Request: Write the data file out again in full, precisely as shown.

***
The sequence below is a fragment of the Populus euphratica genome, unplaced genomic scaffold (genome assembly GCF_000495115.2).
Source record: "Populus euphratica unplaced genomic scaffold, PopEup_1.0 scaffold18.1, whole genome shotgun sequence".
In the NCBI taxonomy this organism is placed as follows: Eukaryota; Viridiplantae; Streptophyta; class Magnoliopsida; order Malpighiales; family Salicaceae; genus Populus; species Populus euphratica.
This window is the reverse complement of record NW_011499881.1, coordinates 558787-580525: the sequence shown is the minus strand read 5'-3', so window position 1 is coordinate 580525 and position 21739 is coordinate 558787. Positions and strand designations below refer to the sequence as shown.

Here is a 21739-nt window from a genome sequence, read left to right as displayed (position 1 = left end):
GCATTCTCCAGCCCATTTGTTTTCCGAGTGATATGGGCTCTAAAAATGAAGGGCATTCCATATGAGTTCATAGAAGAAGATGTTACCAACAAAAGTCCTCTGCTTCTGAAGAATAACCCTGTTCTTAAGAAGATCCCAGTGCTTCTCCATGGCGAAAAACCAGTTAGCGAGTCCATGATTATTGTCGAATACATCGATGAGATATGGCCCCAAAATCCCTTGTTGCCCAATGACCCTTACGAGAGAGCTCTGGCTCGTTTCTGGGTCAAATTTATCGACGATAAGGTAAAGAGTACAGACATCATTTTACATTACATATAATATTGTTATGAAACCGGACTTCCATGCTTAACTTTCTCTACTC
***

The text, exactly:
The sequence below is a fragment of the Populus euphratica genome, unplaced genomic scaffold (genome assembly GCF_000495115.2).
Source record: "Populus euphratica unplaced genomic scaffold, PopEup_1.0 scaffold18.1, whole genome shotgun sequence".
In the NCBI taxonomy this organism is placed as follows: Eukaryota; Viridiplantae; Streptophyta; class Magnoliopsida; order Malpighiales; family Salicaceae; genus Populus; species Populus euphratica.
This window is the reverse complement of record NW_011499881.1, coordinates 558787-580525: the sequence shown is the minus strand read 5'-3', so window position 1 is coordinate 580525 and position 21739 is coordinate 558787. Positions and strand designations below refer to the sequence as shown.

Here is a 21739-nt window from a genome sequence, read left to right as displayed (position 1 = left end):
GCATTCTCCAGCCCATTTGTTTTCCGAGTGATATGGGCTCTAAAAATGAAGGGCATTCCATATGAGTTCATAGAAGAAGATGTTACCAACAAAAGTCCTCTGCTTCTGAAGAATAACCCTGTTCTTAAGAAGATCCCAGTGCTTCTCCATGGCGAAAAACCAGTTAGCGAGTCCATGATTATTGTCGAATACATCGATGAGATATGGCCCCAAAATCCCTTGTTGCCCAATGACCCTTACGAGAGAGCTCTGGCTCGTTTCTGGGTCAAATTTATCGACGATAAGGTAAAGAGTACAGACATCATTTTACATTACATATAATATTGTTATGAAACCGGACTTCCATGCTTAACTTTCTCTACTC